Flowers have a fleeting beauty, fading shortly after they are plucked. Pressing or preserving them can extend their beauty briefly, but a chance encounter with tree sap can stretch that time out by millions of years.
In a paper published in today in Nature Plants researchers described a new species of flower found in two pieces of amber excavated from a mine in the Dominican Republic.
Amber, which is solidified tree resin, preserved the flowers for either 15 million-25 million or 30 million-45 million years. The wide discrepancy between the two numbers is because amber is extremely difficult to accurately date. The first age range was reached by dating tiny single-celled animals called foraminifera, whose shells ended up near the resin between 15 million and 25 million years ago. The latter age range was proposed based on the age of cocolithophores, shelled phytoplankton that also ended up near the Dominican amber at a much earlier time.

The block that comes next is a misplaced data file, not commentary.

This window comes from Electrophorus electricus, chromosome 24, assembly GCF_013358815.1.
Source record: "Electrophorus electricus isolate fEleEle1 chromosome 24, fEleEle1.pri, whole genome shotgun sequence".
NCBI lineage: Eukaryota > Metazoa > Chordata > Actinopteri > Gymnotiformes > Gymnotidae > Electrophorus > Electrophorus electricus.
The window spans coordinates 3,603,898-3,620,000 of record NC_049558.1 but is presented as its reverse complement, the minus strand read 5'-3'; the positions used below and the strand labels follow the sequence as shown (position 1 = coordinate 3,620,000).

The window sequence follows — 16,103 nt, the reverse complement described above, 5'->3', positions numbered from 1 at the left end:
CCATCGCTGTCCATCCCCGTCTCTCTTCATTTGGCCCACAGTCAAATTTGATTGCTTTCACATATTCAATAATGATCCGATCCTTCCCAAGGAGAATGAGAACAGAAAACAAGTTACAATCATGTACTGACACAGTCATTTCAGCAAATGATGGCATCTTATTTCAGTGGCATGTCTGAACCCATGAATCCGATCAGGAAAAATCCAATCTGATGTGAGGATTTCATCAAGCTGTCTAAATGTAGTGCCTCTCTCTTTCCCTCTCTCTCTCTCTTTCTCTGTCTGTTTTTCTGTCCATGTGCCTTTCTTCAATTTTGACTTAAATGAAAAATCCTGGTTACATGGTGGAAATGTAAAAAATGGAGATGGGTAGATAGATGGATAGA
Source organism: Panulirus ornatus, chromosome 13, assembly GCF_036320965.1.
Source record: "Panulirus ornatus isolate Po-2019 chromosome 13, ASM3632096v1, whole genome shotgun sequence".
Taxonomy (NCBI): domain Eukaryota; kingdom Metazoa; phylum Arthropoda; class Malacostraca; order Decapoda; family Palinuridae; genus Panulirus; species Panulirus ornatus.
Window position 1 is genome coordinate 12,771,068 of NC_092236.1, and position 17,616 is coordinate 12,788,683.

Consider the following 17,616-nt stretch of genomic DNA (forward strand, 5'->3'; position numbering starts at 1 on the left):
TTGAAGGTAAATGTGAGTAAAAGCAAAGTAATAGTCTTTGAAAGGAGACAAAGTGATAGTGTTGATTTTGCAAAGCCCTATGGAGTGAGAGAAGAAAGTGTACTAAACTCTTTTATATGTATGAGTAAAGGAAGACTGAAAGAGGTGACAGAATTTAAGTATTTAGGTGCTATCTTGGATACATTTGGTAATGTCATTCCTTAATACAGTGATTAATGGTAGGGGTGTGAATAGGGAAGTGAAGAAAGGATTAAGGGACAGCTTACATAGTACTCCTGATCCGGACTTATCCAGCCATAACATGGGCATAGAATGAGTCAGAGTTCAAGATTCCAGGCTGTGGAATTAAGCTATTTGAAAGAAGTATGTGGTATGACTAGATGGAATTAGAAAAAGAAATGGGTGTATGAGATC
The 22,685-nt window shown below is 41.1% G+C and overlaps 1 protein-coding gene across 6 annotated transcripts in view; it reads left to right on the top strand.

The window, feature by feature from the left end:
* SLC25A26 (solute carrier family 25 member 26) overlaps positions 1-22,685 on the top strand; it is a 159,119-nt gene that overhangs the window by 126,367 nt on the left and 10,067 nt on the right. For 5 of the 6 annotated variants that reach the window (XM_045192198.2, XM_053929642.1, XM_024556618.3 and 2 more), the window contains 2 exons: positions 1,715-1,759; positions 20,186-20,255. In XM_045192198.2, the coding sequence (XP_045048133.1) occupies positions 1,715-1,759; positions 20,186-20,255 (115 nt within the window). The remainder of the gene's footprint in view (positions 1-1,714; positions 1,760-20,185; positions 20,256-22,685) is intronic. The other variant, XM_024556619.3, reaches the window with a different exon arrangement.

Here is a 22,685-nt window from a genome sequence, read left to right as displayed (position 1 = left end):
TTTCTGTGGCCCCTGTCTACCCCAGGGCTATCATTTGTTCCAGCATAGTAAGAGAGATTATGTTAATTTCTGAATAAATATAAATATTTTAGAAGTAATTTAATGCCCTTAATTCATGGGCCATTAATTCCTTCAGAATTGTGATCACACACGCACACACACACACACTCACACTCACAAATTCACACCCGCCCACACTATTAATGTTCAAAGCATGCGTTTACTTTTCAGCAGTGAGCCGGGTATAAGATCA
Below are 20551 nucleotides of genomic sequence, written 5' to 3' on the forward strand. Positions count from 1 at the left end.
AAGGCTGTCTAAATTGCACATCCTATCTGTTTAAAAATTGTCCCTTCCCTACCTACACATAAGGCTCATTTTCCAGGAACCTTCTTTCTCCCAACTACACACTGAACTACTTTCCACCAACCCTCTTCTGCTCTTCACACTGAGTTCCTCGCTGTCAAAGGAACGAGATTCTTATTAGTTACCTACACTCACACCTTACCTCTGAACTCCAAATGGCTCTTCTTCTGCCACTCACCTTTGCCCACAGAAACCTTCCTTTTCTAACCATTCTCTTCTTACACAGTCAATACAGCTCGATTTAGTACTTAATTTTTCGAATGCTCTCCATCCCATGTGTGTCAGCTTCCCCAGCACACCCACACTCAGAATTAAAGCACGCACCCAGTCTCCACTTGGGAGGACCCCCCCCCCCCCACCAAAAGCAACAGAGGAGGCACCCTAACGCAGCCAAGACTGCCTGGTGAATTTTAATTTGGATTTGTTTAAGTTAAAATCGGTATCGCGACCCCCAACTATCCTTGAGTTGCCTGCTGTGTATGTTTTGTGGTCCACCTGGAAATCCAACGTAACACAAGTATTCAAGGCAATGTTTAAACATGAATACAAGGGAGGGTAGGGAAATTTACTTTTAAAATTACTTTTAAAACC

But either way, the flowers are incredibly old. They are also very small, clocking in at just under a centimeter long.
The new species is named Strychnos electri and represents the oldest specimen of a plant group called asterids here in the Americas.
You’ve probably seen the modern relatives of Strychnos electri in a garden or on a menu–the asterids include mints, sunflowers, peppers and coffee. Yum.